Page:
St. Basil's Cathedral was built to commemorate the capture of the Tatar stronghold of Kazan in 1552, which occured on the Feast of the Intercession of the Virgin. It is named after St. Basil the Blessed. Basil impressed Ivan in 1547 when he foretold a fire that swept through Moscow that year. Upon his death, Basil was buried in the Trinity Cathedral that stood on this site at the time. The cathedral was constructed from 1555 to 1560. In 1588, Tsar Fyodor Ivanovich added a ninth chapel added on the eastern side to house the grave of St. Basil.
St. Basil"s Cathedral consists of nine chapels built on a single foundation. The riot of color and shapes that is St. Basil"s Cathedral is unmatched anywhere else in the world. The powerfully eastern design of St. Basil"s reflects both its location between Europe and Asia and its historical origins. Since the Kazan Qolsharif mosque had been the principal symbol of the Khanate captured by Ivan the Terrible, some elements from the mosque were incorporated into the cathedral to symbolize the victory.
Although the towers and domes appear chaotic, there is symmetry and symbolism in its design. There are eight domed chapels symbolizing the eight assaults on Kazan: four large and octagonal and four small and square. In the center is a tent-roofed spire topped with a small golden dome. The ninth chapel on the east side added in 1588 for Basil"s tomb interrupts the symmetery of design somewhat. It can be recognized on the outside by its green-and-gold dome studded with with golden pyramids.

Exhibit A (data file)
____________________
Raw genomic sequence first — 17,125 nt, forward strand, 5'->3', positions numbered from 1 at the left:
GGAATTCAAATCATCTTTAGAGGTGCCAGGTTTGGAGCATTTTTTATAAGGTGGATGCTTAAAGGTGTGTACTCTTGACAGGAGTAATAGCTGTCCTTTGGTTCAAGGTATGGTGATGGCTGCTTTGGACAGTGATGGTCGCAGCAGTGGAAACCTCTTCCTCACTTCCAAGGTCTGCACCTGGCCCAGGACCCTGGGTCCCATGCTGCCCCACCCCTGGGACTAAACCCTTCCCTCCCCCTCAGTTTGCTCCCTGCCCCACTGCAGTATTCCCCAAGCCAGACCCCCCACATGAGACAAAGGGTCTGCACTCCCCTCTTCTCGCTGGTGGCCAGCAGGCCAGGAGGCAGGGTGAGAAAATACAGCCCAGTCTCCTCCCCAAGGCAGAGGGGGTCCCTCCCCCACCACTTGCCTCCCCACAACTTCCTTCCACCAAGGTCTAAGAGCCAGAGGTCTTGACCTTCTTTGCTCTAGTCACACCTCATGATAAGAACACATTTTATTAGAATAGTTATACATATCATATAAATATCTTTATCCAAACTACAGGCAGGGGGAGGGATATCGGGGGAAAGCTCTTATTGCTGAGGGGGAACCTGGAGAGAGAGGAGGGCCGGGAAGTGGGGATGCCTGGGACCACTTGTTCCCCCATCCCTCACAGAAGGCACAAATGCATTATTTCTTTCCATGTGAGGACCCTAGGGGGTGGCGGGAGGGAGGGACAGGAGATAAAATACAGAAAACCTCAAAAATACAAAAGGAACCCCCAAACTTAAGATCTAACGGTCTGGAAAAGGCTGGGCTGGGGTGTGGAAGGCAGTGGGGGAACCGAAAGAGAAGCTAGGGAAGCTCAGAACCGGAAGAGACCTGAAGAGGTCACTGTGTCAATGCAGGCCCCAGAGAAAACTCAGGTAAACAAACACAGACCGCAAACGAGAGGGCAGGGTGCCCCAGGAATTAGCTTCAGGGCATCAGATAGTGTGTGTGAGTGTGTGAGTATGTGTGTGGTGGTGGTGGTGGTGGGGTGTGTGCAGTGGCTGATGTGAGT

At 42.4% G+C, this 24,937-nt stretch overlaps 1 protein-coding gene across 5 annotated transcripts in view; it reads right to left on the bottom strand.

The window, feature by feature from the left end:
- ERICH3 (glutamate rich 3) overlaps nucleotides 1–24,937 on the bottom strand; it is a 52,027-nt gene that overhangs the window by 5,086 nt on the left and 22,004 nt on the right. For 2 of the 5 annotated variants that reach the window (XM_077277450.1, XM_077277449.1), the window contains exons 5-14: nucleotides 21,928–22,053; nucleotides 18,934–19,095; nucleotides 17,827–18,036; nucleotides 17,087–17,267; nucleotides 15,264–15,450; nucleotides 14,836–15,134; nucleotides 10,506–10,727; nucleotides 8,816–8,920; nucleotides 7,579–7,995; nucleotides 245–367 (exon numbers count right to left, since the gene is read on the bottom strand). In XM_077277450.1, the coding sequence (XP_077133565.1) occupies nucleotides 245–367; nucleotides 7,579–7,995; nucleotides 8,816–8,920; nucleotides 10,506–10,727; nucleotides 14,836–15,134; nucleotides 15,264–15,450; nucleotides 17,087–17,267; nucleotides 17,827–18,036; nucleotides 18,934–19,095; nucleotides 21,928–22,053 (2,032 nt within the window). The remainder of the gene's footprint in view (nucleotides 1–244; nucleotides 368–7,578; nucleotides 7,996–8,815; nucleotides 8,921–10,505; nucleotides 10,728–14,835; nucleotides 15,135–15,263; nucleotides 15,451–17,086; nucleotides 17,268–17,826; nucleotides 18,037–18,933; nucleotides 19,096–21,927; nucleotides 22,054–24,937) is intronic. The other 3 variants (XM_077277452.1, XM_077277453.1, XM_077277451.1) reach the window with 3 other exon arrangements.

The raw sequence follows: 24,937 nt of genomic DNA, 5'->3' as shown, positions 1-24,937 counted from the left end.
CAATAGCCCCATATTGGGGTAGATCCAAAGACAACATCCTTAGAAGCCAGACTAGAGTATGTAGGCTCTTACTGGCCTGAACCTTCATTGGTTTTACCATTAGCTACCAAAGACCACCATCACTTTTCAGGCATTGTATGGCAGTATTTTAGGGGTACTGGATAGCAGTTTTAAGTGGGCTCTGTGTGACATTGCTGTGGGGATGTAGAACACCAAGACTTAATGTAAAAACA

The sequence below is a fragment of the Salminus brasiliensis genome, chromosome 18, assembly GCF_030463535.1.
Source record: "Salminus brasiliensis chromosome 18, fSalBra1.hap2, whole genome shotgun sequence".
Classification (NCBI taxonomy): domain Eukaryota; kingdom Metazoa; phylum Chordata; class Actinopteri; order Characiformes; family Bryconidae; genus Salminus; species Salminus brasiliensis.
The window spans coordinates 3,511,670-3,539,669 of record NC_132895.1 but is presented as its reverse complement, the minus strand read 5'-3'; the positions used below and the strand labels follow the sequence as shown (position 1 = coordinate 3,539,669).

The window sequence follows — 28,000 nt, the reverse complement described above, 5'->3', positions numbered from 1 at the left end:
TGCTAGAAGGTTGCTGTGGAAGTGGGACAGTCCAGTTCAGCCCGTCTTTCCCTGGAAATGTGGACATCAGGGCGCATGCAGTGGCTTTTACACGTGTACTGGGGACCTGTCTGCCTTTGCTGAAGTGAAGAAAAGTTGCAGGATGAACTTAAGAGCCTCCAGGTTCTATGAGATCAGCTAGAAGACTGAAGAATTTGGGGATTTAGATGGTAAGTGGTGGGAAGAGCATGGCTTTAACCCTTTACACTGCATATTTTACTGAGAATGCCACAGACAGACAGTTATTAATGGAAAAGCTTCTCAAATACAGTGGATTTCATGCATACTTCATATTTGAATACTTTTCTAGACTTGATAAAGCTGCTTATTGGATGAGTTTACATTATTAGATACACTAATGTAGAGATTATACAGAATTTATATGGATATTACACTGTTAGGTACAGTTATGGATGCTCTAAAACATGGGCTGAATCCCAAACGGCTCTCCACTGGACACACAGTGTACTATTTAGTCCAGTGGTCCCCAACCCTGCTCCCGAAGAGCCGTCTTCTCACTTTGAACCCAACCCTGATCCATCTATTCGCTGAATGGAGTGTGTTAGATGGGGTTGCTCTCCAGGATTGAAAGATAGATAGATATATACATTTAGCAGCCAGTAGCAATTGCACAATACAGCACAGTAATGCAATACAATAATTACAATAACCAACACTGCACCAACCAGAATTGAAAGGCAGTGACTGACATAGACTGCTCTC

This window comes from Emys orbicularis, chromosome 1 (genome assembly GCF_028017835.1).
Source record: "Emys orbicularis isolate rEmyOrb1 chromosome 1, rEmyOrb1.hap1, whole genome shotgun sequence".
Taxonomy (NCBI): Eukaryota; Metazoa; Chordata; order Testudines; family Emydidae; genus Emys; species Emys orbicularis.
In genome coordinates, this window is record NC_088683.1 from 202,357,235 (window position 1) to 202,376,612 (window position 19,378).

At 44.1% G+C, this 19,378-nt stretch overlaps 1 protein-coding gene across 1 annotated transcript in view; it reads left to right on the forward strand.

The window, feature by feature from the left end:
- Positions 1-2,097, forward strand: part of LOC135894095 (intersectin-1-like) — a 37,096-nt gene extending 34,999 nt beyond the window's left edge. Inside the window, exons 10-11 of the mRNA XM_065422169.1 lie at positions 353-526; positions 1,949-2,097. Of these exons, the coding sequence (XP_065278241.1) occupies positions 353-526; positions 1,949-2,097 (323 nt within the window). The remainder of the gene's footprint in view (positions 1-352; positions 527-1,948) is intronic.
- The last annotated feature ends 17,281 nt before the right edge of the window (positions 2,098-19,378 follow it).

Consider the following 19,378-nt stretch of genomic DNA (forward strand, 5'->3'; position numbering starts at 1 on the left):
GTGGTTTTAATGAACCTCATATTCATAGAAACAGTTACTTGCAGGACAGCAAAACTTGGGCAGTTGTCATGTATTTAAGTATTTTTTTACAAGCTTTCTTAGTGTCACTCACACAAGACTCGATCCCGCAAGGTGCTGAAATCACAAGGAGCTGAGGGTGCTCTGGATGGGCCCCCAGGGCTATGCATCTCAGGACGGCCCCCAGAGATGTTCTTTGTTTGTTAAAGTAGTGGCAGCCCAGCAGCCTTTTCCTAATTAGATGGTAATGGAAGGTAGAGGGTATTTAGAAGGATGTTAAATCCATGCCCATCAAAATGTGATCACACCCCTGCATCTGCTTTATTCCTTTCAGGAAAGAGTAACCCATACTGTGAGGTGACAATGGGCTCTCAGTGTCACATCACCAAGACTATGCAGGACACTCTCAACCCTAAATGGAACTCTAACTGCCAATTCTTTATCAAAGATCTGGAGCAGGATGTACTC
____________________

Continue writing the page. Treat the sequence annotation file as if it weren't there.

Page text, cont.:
The interior is a maze of galleries winding from chapel to chapel and level to level via narrow stairways and low arches. The walls are painted in floral and geometric patterns.
St. Basil the Blessed can be visited in his chapel on the lower floor, where he lies in a silver casket in gaudy splendor. Upstairs, the Chapel of the Intercession contains the equally splendid blue and gold iconostasis. Other chapels, such as that of St. Nicholas, are more restrained and even austere in their decor.References:
Olargues is a good example of a French medieval town and rated as one of the most beautiful villages in France. It was occupied by the Romans, the Vandals and the Visigoths. At the end of the 11th century the Jaur valley came under the authority of the Château of the Viscount of Minerve. The following centuries saw a succession of wars and epidemics, and it was not until the 18th century that Olargues became re-established. This was due to the prosperity of local agriculture and artisanal industry.
The Pont du Diable, 'Devil's Bridge', is said to date back to 1202 and is reputed to be the scene of transactions between the people of Olargues and the devil. The old village is clustered around the belltower, which was formerly the main tower of the castle (Romanesque construction). The old shops have marble frontages and overhanging upper storeys. A museum of popular traditions and art is to be found in the stairs of the Commanderie.